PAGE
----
Sunday, May 28, 2006

Cat Power

The Greatest
This is a record that was logical for Chan Marshall to make, given where she came from and where she’s been since she left. An all-star Memphis backing band provides an opportunity for Chan to draw on the influences of her southern upbringing and complement her breathy twang with something other than the claustrophobic two-pieces of her earlier work, or the full but rock-oriented sound of her most recent albums. The Greatest gives us a new twist on the Cat Power experience, unearthing a pregnant possibility and preventing a lifetime of “what if”s.

The outcome is pretty positive. Hearing Chan’s vocals bounce along a shuffle-beat of brushed drums, noodly keyboards, and emphatic saxophonics is a surprising diversion from the HEAVY sounds of much of her previous work. “Living Proof”, “Could We”, “Empty Shell,” and the second half of “Lived in Bars” are good examples, making much of the first half of the album a veritable romp in the hay.

But the power and raw emotion that makes Cat Power so unforgettable is missing in those really Memphis-y tracks; Chan sounds like she’s along for the ride, letting her hair blow in the wind and enjoying the scenery for a change. The effect, though not unpleasant, is a bit gauzy and soft-focus compared to the dagger-like impact of “Maybe Not” from You Are Free or “Great Expectations” from Myra Lee. Vague or vapid lyrics are not to blame; nearly every track delivers a poignant message of heartache, pain, suffering, unrequited love, or all of the above, when the lyrics are taken separately from the music.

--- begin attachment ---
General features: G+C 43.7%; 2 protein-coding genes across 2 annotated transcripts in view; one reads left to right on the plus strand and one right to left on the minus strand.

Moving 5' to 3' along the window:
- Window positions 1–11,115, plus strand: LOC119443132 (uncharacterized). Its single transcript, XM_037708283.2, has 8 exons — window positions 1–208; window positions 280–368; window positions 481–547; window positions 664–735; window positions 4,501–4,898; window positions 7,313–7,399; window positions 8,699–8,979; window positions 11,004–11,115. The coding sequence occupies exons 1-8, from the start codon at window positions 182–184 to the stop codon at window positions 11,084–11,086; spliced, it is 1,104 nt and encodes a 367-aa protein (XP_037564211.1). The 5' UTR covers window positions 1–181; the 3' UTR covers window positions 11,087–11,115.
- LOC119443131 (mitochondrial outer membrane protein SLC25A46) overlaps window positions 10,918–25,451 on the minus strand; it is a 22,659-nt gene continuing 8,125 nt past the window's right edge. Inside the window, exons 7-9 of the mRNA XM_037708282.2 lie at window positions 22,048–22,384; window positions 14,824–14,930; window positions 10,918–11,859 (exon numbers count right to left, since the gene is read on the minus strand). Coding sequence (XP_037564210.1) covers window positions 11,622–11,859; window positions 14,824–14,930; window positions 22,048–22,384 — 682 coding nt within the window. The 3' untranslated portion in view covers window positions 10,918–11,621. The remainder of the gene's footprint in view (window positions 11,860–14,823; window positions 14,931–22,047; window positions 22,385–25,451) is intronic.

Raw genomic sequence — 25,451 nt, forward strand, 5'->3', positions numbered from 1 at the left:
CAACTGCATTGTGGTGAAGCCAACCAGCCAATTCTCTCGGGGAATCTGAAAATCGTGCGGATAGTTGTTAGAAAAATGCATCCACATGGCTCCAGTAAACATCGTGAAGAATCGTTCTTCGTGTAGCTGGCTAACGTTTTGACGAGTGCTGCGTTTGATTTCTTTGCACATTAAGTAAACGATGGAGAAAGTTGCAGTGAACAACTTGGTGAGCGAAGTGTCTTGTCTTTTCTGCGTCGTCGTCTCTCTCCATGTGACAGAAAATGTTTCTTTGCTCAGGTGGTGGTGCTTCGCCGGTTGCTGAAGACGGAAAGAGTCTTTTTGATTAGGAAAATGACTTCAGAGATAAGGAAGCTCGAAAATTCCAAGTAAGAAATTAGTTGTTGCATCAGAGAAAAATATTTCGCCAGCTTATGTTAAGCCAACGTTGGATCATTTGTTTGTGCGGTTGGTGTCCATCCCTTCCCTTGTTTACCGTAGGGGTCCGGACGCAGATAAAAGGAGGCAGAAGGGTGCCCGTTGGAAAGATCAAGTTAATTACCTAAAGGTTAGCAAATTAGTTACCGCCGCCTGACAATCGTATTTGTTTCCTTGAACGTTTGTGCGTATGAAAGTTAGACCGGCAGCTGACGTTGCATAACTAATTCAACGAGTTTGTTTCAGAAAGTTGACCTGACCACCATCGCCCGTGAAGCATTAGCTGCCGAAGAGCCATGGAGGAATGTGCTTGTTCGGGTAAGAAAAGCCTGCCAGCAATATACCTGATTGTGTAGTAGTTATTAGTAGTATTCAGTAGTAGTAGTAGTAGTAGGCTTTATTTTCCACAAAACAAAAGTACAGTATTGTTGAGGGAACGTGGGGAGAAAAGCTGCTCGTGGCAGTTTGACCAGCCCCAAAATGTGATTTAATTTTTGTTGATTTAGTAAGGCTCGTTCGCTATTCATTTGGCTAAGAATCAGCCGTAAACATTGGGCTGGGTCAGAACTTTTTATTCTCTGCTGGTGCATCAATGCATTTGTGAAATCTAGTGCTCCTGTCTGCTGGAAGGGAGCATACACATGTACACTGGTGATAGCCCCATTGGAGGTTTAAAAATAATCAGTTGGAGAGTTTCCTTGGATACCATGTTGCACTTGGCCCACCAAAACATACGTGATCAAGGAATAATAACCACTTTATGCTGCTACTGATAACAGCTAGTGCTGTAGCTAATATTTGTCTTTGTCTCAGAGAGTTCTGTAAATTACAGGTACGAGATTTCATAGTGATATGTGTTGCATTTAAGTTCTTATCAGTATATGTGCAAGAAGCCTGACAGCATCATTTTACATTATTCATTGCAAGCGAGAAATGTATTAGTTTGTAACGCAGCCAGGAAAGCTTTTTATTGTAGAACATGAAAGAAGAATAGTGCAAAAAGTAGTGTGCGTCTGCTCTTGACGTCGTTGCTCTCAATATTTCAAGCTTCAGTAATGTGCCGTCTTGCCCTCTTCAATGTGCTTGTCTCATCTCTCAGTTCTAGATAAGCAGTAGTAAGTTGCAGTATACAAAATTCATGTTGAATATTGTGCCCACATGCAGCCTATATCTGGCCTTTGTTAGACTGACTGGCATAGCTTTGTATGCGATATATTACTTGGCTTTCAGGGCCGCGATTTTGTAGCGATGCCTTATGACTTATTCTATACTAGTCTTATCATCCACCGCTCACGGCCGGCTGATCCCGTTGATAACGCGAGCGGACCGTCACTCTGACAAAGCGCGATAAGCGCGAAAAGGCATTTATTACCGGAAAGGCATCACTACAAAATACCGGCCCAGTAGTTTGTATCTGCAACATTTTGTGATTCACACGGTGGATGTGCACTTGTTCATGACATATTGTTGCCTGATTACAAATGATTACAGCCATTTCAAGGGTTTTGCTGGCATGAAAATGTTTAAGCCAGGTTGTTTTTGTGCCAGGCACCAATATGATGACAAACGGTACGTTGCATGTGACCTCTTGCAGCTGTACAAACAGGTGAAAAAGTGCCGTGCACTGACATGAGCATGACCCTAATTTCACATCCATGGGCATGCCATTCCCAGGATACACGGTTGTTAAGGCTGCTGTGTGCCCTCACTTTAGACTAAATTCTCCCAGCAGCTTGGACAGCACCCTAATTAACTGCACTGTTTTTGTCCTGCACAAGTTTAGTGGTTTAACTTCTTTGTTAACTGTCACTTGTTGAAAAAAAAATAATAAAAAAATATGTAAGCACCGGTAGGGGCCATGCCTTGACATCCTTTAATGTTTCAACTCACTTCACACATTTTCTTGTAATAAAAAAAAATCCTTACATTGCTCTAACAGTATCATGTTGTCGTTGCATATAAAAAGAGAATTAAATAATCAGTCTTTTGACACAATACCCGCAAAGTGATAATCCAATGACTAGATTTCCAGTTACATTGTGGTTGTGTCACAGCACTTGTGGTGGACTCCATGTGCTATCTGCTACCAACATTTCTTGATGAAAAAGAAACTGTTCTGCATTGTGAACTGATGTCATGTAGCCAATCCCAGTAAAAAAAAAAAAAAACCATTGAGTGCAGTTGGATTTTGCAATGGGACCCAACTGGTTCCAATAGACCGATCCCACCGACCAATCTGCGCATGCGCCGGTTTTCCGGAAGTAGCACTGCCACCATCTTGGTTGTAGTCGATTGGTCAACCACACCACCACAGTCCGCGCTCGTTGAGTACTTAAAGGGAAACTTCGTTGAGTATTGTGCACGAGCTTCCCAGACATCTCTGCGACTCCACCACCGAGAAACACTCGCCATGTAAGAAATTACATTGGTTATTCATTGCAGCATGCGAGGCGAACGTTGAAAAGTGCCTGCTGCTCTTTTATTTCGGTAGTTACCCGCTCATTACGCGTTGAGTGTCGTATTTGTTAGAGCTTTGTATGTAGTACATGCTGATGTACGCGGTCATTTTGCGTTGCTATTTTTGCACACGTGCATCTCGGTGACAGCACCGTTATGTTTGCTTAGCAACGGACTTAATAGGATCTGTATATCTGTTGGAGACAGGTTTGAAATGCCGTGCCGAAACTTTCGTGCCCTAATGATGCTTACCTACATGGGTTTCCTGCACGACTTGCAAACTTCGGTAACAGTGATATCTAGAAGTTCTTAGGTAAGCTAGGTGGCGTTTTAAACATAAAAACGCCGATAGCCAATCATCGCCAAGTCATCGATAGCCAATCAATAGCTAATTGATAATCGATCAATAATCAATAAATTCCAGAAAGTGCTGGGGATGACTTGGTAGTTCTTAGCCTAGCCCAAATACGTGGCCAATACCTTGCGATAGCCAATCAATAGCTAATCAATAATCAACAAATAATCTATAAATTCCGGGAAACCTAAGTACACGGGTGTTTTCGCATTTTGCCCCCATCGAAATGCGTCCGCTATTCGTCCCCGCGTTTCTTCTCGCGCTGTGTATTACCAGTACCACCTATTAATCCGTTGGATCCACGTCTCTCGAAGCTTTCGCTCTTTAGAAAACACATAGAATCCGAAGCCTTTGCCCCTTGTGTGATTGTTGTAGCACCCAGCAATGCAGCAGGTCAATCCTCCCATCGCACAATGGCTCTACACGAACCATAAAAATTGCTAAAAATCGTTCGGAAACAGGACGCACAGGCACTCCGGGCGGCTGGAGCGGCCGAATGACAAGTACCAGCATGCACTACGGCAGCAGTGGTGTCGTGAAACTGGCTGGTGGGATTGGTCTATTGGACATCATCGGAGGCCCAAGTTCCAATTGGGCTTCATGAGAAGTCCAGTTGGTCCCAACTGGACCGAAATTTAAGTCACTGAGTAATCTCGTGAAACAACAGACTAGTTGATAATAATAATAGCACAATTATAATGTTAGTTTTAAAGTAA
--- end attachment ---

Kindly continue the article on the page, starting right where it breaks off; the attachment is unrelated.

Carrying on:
Ultimately, though, it’s the title track, which opens the album, that resonates the most with me--because the music delivers the message. A borderline maudlin string section underscores Chan’s lamenting vocals: “Once I wanted to be the greatest; no wind or waterfall could stall me. And then came the rush of the flood; stars of night turned deep to dust.” In this track, and others like “The Moon,” where the backing band steps back a bit, Chan steps up and emotes like no other. There are moments in those tracks and a few others where her hoarse but delicate warble evokes the shudder of the summer’s final cicada, or the worried flicker of a forlorn firefly.

News of Chan’s tour cancellation struck me (and probably a lot of people) quite hard. With the mysterious “health reasons” as the only official explanation, coupled with the lyrical messages of several albums and memories of her fragile live persona, I feared that The Greatest would also be The Last, especially as I struggled with the tension between the more somber tracks like the title track or “Hate” and the more rollicking numbers in which Chan seemed to have joined the party that everyone was throwing for her. I’m relieved to hear that her tour is back on, not because I’ll be seeing her in concert from my distant locale, but because I hear that she appears to be having fun. Here’s hoping that Chan can continue to spend only as much time as she needs to in the darker spaces where some of her best music comes from, always eventually emerging with a post-cathartic glow and an ability to get back as much as she gives.
(Matador) (Jim Ebenhoh)